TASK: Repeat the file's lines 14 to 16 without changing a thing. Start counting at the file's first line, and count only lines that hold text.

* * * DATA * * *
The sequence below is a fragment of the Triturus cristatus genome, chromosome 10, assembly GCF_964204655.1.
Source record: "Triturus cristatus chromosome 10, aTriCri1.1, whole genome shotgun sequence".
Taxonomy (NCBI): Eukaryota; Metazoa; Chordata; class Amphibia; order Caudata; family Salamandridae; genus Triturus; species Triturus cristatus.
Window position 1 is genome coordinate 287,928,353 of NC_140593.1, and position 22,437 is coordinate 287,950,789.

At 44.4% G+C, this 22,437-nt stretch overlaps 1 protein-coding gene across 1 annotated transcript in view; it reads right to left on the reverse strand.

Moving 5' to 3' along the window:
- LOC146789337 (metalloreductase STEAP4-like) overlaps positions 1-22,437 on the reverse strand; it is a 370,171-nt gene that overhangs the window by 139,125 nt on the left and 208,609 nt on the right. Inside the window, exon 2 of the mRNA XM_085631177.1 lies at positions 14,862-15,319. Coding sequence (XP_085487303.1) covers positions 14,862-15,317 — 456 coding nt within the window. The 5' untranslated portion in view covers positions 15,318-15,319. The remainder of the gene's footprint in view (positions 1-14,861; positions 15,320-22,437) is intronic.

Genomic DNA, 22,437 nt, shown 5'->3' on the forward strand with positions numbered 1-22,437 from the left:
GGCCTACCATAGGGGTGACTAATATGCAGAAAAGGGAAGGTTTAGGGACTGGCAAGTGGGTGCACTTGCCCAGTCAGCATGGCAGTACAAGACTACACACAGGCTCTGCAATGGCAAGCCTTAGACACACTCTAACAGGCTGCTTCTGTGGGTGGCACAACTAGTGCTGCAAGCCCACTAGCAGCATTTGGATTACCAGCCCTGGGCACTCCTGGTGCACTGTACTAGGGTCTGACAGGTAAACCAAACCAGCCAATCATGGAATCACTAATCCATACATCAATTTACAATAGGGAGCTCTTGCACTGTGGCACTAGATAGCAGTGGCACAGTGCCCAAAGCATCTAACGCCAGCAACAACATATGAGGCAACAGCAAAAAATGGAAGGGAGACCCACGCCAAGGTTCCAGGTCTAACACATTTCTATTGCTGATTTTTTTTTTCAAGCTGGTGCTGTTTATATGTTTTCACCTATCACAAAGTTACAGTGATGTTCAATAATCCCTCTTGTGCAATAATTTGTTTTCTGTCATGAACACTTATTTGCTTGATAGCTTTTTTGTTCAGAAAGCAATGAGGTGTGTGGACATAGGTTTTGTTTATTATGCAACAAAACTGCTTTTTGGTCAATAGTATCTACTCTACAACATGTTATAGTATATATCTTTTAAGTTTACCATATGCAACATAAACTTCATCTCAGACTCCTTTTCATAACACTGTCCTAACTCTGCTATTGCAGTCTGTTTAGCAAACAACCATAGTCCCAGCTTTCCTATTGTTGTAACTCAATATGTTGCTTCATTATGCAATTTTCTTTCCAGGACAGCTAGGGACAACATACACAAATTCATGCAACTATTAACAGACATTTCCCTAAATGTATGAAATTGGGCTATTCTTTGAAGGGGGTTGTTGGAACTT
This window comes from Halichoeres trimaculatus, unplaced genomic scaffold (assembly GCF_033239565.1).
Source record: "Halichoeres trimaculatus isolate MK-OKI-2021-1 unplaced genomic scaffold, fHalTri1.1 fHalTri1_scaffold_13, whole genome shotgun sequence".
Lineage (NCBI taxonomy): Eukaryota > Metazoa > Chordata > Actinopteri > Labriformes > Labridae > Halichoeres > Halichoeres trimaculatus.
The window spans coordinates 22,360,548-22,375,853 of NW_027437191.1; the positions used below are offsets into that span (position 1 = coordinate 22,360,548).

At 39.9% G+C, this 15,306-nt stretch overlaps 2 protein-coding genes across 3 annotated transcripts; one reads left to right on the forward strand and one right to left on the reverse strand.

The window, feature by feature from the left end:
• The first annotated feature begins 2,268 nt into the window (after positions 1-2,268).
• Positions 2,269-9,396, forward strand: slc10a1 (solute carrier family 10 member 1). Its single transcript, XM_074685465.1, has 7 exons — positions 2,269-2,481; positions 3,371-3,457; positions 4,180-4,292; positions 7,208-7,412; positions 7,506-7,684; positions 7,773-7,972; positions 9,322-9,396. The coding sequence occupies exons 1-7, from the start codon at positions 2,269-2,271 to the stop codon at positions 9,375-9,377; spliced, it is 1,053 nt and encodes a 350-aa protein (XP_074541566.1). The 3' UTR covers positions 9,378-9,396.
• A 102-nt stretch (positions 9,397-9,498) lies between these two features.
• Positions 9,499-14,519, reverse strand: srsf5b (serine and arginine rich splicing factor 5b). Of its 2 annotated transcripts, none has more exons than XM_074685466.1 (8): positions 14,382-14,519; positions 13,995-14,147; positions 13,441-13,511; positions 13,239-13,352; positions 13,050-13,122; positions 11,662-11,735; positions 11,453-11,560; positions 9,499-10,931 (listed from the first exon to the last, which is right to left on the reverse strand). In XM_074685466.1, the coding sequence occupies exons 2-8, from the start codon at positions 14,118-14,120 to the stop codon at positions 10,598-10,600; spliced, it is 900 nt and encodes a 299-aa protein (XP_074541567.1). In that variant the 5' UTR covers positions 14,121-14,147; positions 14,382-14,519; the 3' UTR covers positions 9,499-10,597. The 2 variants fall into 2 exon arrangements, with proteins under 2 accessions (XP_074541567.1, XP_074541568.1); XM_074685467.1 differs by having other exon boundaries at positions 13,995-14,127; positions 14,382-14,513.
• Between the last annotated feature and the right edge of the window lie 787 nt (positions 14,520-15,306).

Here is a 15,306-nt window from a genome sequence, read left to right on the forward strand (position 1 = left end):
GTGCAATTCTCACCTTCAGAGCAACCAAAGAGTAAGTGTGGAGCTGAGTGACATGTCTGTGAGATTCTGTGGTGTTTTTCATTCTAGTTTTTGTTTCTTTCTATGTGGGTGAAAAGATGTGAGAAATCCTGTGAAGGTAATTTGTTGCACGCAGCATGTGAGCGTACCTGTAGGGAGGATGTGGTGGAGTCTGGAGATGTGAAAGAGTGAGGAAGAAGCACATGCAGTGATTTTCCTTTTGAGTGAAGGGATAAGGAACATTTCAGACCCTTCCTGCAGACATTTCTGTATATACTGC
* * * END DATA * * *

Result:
At 39.9% G+C, this 15,306-nt stretch overlaps 2 protein-coding genes across 3 annotated transcripts; one reads left to right on the forward strand and one right to left on the reverse strand.

The window, feature by feature from the left end:
• The first annotated feature begins 2,268 nt into the window (after positions 1-2,268).